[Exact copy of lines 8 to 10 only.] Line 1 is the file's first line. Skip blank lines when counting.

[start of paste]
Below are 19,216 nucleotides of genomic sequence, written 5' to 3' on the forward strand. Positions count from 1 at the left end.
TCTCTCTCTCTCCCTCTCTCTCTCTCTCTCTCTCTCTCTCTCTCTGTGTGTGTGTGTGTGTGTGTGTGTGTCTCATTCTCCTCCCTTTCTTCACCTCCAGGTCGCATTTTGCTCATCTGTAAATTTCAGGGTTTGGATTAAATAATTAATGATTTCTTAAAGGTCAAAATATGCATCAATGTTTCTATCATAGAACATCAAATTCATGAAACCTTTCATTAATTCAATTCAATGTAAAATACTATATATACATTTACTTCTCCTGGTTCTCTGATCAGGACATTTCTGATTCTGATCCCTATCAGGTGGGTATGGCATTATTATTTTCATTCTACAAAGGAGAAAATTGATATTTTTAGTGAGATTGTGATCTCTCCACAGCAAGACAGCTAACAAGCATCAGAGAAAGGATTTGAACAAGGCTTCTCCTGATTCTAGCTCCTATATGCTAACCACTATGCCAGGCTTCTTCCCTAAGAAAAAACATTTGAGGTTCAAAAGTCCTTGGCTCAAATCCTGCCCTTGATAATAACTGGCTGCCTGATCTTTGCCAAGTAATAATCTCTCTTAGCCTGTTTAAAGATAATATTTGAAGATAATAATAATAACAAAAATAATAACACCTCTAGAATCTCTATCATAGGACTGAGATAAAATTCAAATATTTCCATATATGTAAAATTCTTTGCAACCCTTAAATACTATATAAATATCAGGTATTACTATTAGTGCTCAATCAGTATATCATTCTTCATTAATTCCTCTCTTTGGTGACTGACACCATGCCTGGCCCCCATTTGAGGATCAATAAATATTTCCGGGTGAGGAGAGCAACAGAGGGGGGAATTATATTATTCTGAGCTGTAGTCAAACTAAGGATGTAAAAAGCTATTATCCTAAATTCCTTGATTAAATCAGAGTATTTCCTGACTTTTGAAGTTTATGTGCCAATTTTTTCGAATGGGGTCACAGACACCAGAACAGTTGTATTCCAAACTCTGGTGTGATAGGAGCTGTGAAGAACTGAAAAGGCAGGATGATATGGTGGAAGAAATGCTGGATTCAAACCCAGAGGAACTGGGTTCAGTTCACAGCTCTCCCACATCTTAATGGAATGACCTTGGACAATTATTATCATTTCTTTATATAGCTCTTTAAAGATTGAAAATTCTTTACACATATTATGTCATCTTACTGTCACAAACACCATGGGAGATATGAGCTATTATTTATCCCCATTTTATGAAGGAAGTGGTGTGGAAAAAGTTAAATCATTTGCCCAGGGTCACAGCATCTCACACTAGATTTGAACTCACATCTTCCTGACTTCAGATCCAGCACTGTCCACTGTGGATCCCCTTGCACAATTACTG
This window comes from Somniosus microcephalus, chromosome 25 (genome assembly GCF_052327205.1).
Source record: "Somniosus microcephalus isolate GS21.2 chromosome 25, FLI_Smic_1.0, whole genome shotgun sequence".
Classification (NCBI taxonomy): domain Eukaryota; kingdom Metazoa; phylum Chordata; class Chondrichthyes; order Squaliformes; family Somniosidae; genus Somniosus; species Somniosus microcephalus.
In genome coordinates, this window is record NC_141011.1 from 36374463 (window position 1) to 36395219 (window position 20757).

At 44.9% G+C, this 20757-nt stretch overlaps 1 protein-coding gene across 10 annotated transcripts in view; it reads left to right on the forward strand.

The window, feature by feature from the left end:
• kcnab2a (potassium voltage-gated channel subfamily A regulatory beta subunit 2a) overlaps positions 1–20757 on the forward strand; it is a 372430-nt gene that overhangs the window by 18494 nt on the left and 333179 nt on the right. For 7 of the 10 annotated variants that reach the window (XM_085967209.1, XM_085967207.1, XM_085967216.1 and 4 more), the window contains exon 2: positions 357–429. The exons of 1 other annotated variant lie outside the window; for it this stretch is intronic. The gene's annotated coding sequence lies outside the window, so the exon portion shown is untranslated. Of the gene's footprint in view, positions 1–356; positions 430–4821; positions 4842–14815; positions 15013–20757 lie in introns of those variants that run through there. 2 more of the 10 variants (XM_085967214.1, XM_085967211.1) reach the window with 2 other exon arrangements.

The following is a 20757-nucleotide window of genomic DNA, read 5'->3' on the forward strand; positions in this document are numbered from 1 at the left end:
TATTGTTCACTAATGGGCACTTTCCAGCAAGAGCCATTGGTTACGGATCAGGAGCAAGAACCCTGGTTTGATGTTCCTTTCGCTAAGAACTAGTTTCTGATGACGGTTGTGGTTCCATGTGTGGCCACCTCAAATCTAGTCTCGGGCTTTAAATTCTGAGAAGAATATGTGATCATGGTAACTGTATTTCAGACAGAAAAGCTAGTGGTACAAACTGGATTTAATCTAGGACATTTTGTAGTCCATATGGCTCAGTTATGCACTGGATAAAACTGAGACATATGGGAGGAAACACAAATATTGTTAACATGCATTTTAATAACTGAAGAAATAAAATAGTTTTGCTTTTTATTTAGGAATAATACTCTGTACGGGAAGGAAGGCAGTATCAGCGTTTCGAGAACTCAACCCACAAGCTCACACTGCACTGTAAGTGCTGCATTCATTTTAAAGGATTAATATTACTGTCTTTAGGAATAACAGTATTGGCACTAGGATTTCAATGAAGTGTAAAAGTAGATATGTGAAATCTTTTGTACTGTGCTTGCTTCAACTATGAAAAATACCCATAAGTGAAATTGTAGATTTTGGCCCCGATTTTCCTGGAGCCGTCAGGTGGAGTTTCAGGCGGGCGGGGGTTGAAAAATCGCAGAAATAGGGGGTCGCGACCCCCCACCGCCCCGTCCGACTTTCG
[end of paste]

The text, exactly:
The window, feature by feature from the left end:
• kcnab2a (potassium voltage-gated channel subfamily A regulatory beta subunit 2a) overlaps positions 1–20757 on the forward strand; it is a 372430-nt gene that overhangs the window by 18494 nt on the left and 333179 nt on the right. For 7 of the 10 annotated variants that reach the window (XM_085967209.1, XM_085967207.1, XM_085967216.1 and 4 more), the window contains exon 2: positions 357–429. The exons of 1 other annotated variant lie outside the window; for it this stretch is intronic. The gene's annotated coding sequence lies outside the window, so the exon portion shown is untranslated. Of the gene's footprint in view, positions 1–356; positions 430–4821; positions 4842–14815; positions 15013–20757 lie in introns of those variants that run through there. 2 more of the 10 variants (XM_085967214.1, XM_085967211.1) reach the window with 2 other exon arrangements.

The following is a 20757-nucleotide window of genomic DNA, read 5'->3' on the forward strand; positions in this document are numbered from 1 at the left end: